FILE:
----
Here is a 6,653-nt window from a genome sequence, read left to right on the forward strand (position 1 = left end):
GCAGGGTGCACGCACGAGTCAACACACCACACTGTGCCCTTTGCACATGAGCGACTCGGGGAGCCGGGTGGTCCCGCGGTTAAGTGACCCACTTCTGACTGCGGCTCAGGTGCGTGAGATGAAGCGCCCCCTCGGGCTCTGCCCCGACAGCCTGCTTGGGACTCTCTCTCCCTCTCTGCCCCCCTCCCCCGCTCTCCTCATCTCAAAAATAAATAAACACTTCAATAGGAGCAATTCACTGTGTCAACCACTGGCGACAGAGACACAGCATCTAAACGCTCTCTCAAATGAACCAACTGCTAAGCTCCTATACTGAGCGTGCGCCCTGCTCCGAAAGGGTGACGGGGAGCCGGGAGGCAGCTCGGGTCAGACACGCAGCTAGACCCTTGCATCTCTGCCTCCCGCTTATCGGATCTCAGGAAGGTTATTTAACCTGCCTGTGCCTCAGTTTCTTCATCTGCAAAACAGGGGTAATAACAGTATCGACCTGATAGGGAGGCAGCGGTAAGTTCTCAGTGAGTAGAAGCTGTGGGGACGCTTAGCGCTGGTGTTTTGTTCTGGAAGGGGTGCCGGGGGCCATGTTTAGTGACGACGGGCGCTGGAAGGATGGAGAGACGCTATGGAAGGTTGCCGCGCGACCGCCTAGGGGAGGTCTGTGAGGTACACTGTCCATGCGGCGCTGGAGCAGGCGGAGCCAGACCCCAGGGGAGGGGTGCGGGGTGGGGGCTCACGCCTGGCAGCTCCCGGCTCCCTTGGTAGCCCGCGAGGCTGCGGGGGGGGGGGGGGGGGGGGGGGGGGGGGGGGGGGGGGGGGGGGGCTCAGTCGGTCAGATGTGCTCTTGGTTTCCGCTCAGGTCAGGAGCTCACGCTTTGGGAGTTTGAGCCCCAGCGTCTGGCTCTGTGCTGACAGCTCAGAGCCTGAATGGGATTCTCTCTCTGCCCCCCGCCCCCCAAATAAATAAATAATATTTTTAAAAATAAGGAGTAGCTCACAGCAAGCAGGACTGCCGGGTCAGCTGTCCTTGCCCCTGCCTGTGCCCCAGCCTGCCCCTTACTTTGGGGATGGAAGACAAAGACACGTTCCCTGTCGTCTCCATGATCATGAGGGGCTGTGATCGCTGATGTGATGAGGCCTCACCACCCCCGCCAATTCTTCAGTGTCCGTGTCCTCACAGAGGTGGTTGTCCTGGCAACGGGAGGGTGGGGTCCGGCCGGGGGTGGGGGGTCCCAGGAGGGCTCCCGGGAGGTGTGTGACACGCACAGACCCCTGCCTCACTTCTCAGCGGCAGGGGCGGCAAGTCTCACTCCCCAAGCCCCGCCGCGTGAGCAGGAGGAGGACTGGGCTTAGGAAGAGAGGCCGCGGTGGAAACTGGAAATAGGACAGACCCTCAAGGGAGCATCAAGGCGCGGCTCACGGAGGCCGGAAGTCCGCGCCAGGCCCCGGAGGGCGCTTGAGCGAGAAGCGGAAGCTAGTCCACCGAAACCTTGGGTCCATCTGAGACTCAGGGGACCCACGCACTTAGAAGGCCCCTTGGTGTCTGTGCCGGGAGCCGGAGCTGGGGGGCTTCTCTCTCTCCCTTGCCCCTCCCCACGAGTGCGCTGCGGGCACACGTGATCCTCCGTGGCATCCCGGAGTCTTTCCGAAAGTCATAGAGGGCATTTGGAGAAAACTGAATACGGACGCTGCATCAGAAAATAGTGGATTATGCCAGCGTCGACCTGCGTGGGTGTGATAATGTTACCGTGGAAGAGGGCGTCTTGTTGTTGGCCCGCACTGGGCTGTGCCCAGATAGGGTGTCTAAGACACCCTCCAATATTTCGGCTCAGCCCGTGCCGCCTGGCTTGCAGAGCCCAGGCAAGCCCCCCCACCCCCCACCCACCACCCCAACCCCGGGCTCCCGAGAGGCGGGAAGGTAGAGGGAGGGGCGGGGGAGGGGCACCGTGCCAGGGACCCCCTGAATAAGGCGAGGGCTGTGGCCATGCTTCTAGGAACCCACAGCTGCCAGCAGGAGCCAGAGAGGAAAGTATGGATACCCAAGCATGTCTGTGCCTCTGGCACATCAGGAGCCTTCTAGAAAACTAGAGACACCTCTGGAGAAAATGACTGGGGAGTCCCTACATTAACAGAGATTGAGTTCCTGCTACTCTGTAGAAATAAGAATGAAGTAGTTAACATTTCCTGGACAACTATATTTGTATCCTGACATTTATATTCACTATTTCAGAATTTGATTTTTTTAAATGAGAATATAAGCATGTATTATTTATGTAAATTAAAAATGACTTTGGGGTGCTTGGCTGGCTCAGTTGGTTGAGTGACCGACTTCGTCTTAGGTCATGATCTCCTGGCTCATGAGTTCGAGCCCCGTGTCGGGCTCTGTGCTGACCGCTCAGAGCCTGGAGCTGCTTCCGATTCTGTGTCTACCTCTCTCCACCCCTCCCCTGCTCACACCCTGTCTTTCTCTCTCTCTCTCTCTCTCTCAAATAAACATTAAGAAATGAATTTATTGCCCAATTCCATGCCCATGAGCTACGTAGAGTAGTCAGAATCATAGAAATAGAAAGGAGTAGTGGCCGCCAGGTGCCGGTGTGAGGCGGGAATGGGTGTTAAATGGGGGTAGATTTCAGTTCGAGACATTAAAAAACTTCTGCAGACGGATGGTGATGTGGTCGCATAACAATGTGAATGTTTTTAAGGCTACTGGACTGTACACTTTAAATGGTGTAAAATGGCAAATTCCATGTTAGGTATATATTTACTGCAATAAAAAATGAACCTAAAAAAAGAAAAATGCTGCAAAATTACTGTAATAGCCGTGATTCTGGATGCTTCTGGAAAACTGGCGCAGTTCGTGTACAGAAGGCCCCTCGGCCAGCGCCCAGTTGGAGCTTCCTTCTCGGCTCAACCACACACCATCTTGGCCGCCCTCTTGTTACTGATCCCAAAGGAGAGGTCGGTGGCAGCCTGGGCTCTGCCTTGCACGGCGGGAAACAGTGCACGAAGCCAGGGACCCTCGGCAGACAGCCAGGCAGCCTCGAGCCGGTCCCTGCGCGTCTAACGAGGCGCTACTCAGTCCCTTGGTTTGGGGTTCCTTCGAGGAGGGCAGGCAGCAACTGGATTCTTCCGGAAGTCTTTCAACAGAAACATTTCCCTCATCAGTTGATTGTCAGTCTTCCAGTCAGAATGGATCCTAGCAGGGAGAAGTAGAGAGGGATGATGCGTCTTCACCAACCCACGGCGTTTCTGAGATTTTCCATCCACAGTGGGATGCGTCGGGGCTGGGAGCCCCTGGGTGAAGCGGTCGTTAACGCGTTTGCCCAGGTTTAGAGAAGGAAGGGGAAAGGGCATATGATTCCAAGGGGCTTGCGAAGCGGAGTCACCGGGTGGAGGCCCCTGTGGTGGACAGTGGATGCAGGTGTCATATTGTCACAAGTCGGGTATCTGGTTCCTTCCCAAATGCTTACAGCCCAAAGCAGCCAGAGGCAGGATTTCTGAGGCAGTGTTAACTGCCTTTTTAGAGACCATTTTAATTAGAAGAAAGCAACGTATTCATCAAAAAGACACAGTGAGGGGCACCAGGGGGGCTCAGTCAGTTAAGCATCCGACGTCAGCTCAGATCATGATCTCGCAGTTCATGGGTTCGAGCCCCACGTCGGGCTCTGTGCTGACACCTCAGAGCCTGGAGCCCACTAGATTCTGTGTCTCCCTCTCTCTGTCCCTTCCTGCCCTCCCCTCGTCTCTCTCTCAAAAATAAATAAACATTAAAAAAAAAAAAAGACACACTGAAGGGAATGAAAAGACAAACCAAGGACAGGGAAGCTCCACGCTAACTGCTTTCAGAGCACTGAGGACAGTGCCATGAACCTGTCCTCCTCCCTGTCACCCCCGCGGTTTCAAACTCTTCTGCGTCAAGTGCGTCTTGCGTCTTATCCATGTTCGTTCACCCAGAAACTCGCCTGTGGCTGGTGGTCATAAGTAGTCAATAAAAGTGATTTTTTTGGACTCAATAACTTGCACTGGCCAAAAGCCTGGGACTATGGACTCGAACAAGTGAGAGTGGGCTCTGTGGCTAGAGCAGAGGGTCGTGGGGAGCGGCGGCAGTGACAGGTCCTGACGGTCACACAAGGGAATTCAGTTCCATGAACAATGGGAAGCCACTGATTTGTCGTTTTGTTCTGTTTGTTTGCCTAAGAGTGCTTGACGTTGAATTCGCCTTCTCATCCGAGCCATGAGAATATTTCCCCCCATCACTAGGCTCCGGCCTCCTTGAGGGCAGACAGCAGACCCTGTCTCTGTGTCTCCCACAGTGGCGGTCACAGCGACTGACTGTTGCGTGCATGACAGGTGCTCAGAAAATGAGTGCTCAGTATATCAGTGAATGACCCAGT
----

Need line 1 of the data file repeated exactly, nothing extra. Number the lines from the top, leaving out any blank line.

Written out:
Here is a 6,653-nt window from a genome sequence, read left to right on the forward strand (position 1 = left end):